The Boy Scouts Cascade Pacific Council is asking for your help finding mountain bikes that were stolen in a white box truck in Vancouver, Washington. These 27 REI Co-Op hardtail mountain bikes were being prepped to sell in order to raise money to buy new mountain bikes for use this summer at Camp Meriwhether, a Boy Scout camp on the Oregon coast near Cape Lookout. Altogether, the stolen bikes and truck are valued at about $28,000, which is a big hit to the non-profit group.
Chris Bartell, CPCBSA marketing director, says the mountain bike program is a great way for kids to try something new out on the two and a half miles of mountain bike trails at Camp Meriwhether.
“Mountain bikes are an amazing way to experience the outdoors in these amazing courses,” Bartell says. “We’re really grateful to have a place where kids can get outdoors and push their personal courage envelopes.”
The bikes in the truck would be available for sale to kids who had used and enjoyed them at Camp Meriwhether in the past. Bartell and other Boy Scout parents are hopeful they’ll be found so there will be continue to be extensive opportunities for kids to get involved with mountain biking.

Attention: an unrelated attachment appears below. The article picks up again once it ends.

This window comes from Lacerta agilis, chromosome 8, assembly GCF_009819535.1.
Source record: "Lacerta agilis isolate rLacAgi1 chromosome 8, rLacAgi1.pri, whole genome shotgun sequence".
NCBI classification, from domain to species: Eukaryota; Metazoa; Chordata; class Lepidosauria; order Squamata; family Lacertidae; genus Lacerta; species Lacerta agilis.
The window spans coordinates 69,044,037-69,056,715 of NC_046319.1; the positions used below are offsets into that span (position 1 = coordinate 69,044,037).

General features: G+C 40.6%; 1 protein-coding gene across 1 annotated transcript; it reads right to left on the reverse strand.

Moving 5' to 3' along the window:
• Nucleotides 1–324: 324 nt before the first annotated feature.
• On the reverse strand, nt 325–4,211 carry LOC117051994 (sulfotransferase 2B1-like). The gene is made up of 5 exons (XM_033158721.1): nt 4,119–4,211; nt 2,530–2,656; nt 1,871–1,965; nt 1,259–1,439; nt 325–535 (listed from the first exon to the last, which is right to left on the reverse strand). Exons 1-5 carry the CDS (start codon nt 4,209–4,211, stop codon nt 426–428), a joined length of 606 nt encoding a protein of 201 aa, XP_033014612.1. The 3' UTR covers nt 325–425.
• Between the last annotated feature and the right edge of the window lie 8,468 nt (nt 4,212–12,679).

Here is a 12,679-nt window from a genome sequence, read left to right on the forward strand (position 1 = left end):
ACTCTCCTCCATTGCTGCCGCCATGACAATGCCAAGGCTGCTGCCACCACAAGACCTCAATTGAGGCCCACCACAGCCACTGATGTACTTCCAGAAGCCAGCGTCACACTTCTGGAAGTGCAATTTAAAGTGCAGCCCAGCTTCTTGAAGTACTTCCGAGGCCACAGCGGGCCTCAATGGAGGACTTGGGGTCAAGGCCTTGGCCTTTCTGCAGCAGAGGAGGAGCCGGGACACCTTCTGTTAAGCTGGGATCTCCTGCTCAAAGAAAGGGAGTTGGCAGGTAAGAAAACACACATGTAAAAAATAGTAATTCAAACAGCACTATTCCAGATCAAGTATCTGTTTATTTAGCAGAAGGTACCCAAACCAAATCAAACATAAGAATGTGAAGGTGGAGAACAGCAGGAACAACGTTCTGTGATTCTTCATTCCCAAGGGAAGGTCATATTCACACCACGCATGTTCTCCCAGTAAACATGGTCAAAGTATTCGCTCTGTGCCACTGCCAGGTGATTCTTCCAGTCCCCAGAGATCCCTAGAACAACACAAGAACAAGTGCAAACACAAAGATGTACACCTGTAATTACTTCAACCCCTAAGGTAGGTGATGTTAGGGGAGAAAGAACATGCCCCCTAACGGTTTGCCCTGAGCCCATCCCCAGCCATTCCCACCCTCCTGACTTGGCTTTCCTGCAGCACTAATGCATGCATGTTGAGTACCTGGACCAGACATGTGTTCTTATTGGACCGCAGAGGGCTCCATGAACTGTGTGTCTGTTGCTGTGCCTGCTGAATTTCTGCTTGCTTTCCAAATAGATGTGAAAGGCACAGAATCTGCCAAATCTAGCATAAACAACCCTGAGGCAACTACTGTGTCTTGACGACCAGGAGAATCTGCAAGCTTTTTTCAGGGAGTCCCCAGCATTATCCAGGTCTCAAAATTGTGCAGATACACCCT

The stolen bikes are all light gray REI Co-op, DRT 1.1 hardtail mountain bikes, and they have some signs of light use. Bartell says he thinks they might be up for sale on Facebook Marketplace or Craigslist, so having eyes on those sites may be their best bet for finding them. The 14-foot box truck is a white 2006 Ford Econoline 450 with Oregon plate T610572. Learn more at a statement posted by the troop on Tuesday.
If you have a tip, can call the CPCBSA office at 503-226-3423 or the Clark County Sheriff’s Office at 360-397-2211. BSA leaders are also asking for donations to the Camp4All fund to help replace the bikes – and if they’re found, the money in that fund will go to providing scholarships and other camp improvements.
“This mountain bike program is one of those things that is a great opportunity for kids to try something new,” Bartell says. “We’re thankful for the bike community spreading the word.”